There can be a slight learning curve if you’ve never poured a beer before, but a DownTime employee will be at the tap wall at all times to help anyone who needs it. The system is also calibrated to pour well, and slightly slower so it’s easy for everyone, regardless of their beer-pouring experience.

Because iPourIt has such a high-tech system, they’re able to collect data from the 104 locations who use their system. The average customer using the iPourIt system visited the tap wall 4.6 times in their time at the given taphouse, and poured 5.5 ounces each visit to the tap wall.

“This [data] shows that people are wanting to taste craft brews, not necessarily get inebriated from it or drink large amounts of it,” Tan said of the customers using iPourIt and his expectations. “They want to experience the brew up close, and in smaller portions.”

The system maxes you out and shuts off your bracelet after 24 ounces of beer in order to prevent over-serving someone. In this instance, since that’s a little less than 2 pints, it’s up to the employee to decide if you are allowed more on your bracelet.

By implementing this system, DownTime is setting itself apart and hopefully setting up self-serve laws for success. Having control over your own beer experience sounds appealing, as Tan puts it, it’s like Menchie’s Frozen Yogurt, but for adults.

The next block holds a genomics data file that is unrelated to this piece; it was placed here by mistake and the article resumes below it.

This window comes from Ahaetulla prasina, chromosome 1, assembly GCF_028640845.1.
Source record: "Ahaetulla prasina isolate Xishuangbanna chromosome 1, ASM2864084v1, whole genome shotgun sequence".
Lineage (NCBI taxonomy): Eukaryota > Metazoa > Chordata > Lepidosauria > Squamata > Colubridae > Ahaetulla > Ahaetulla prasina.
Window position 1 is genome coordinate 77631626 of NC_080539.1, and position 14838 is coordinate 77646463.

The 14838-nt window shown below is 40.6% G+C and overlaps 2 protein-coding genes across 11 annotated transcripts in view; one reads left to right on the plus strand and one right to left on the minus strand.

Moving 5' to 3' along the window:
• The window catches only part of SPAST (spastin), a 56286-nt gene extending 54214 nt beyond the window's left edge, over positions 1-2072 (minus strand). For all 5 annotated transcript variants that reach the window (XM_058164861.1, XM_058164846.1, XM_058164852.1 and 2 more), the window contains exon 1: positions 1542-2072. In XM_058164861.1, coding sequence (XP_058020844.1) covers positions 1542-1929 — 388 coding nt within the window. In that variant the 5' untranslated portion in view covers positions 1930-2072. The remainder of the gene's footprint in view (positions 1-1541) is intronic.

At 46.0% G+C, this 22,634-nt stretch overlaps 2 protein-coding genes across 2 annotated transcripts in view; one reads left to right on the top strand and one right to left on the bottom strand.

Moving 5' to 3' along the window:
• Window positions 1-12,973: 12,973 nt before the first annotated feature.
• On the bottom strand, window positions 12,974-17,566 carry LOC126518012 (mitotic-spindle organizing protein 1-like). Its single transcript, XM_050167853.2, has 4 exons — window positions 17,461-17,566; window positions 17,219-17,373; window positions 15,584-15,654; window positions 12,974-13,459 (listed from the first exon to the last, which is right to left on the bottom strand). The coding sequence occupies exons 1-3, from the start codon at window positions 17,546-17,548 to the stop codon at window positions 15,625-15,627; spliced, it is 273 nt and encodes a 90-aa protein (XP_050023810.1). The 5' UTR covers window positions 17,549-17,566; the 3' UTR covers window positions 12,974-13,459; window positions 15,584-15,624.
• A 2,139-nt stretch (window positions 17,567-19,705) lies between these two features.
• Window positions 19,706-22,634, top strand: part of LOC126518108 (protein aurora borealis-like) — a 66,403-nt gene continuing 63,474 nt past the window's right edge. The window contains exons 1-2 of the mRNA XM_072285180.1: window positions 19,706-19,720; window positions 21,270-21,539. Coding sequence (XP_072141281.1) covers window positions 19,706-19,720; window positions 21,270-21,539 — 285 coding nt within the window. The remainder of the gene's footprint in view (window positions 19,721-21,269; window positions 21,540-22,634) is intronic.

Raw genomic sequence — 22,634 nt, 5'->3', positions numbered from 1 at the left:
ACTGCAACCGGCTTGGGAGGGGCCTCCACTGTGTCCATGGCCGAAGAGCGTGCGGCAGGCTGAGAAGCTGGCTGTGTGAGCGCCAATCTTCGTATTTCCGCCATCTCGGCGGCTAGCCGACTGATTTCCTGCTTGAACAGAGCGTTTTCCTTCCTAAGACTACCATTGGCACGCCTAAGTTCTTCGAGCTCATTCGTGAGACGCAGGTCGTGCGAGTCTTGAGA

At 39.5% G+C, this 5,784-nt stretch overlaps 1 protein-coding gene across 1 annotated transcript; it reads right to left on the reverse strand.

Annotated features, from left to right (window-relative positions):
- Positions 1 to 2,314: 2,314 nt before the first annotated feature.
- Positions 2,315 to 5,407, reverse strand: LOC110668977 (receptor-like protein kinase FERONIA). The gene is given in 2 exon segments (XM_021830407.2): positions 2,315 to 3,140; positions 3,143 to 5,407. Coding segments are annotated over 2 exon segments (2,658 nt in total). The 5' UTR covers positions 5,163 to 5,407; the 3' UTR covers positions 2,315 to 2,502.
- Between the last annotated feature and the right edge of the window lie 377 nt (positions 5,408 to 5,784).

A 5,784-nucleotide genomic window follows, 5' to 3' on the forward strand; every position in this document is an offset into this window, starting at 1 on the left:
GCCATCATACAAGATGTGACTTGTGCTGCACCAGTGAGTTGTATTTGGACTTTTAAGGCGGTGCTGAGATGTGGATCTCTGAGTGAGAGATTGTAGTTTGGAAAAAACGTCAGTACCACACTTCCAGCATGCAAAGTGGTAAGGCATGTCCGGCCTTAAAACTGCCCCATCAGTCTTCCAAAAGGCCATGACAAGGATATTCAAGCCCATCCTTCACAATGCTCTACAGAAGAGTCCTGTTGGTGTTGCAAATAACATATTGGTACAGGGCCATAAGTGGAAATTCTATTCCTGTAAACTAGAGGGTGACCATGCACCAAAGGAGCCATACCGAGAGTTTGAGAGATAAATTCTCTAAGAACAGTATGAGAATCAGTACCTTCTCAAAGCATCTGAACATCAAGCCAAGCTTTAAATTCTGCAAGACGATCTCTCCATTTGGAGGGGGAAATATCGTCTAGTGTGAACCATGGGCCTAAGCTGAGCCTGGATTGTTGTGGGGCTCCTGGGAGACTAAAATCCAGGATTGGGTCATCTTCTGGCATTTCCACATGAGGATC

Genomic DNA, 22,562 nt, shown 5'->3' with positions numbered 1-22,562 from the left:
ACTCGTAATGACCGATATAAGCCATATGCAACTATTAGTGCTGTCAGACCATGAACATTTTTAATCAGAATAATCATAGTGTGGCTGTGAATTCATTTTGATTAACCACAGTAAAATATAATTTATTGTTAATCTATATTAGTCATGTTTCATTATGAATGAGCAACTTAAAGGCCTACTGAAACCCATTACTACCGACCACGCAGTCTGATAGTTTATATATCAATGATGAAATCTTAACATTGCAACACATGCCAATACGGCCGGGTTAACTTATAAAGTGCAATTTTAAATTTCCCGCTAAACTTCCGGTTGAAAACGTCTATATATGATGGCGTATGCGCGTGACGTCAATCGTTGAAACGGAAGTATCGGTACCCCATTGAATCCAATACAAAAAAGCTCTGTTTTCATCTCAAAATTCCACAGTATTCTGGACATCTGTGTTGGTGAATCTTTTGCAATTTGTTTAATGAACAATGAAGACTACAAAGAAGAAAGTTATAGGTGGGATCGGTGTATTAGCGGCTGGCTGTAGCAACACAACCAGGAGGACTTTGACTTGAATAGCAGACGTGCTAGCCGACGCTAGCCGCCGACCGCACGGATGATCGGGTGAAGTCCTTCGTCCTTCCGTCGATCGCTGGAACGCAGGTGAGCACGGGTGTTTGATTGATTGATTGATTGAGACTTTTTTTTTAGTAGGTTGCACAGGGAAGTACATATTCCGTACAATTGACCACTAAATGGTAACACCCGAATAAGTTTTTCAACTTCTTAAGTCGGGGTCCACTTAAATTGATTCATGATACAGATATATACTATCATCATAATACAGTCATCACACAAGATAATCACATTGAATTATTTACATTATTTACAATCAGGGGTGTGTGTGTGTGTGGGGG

As far as beer varieties go, having 32 taps will allow DownTime to have a handful of certain handles dedicated to Whatcom County’s breweries and the rest will be beers you can’t necessarily find easily in Bellingham. Aminnie and Tan are also playing around with the idea of having customer choice taps, where customers can choose from different beer possibilities what they’d like to see on tap at DownTime.

As far as food, DownTime’s convenient location will allow customers to visit surrounding businesses for outside food, such as Tan’s Coconut Kenny’s location in Ferndale, which happens to be in the same business complex. The taproom will be brand new and have a garage door that opens to an outdoor patio space, perfect for their late-spring/early summer opening.

Both Aminnie and Tan describe themselves as casual beer drinkers with a mind for business, but see themselves becoming more evolved beer drinkers after opening DownTime.

“Being there day in and day out I’ll meet a lot of beer fanatics and get to know them and talk to them. I think that will definitely change me [as a beer drinker],” Aminnie said.

DownTime is taking a unique approach to craft beer in Whatcom County, and this customizable experience that gives control to the customer sets them apart from every other craft beer experience in the state. While they are still under construction, you can start practicing pouring your own beers at home before their opening in early summer. Ferndale isn’t just recieving a new craft beer hub, but one of unprecedented style at that.

 

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Layne Carter
Tap Trail's Assistant Editor, Layne Carter, grew up in Spokane, Washington but has spent the last five years in Bellingham studying journalism at WWU. When she’s not beertending around town, you can find her biking, drinking beer or biking to a number of local breweries for a beer.